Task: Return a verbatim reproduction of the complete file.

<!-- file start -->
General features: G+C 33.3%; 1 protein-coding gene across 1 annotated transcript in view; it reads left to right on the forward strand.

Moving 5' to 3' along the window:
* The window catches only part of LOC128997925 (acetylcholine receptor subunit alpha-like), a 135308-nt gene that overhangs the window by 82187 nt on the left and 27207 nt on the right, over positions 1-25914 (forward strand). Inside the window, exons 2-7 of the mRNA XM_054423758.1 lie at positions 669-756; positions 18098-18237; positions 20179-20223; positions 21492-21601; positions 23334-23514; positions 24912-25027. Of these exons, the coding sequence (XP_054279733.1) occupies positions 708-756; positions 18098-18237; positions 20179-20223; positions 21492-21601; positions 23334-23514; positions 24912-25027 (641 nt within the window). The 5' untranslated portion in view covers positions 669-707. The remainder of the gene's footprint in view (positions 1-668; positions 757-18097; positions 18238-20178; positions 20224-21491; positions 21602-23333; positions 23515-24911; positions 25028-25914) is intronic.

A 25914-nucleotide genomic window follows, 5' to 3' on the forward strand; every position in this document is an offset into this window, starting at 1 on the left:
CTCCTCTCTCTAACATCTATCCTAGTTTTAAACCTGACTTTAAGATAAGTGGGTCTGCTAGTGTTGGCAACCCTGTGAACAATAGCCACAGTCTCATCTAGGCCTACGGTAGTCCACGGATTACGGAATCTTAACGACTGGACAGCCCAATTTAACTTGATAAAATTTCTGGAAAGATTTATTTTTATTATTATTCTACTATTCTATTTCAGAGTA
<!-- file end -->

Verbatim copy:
General features: G+C 33.3%; 1 protein-coding gene across 1 annotated transcript in view; it reads left to right on the forward strand.

Moving 5' to 3' along the window:
* The window catches only part of LOC128997925 (acetylcholine receptor subunit alpha-like), a 135308-nt gene that overhangs the window by 82187 nt on the left and 27207 nt on the right, over positions 1-25914 (forward strand). Inside the window, exons 2-7 of the mRNA XM_054423758.1 lie at positions 669-756; positions 18098-18237; positions 20179-20223; positions 21492-21601; positions 23334-23514; positions 24912-25027. Of these exons, the coding sequence (XP_054279733.1) occupies positions 708-756; positions 18098-18237; positions 20179-20223; positions 21492-21601; positions 23334-23514; positions 24912-25027 (641 nt within the window). The 5' untranslated portion in view covers positions 669-707. The remainder of the gene's footprint in view (positions 1-668; positions 757-18097; positions 18238-20178; positions 20224-21491; positions 21602-23333; positions 23515-24911; positions 25028-25914) is intronic.

A 25914-nucleotide genomic window follows, 5' to 3' on the forward strand; every position in this document is an offset into this window, starting at 1 on the left:
CTCCTCTCTCTAACATCTATCCTAGTTTTAAACCTGACTTTAAGATAAGTGGGTCTGCTAGTGTTGGCAACCCTGTGAACAATAGCCACAGTCTCATCTAGGCCTACGGTAGTCCACGGATTACGGAATCTTAACGACTGGACAGCCCAATTTAACTTGATAAAATTTCTGGAAAGATTTATTTTTATTATTATTCTACTATTCTATTTCAGAGTA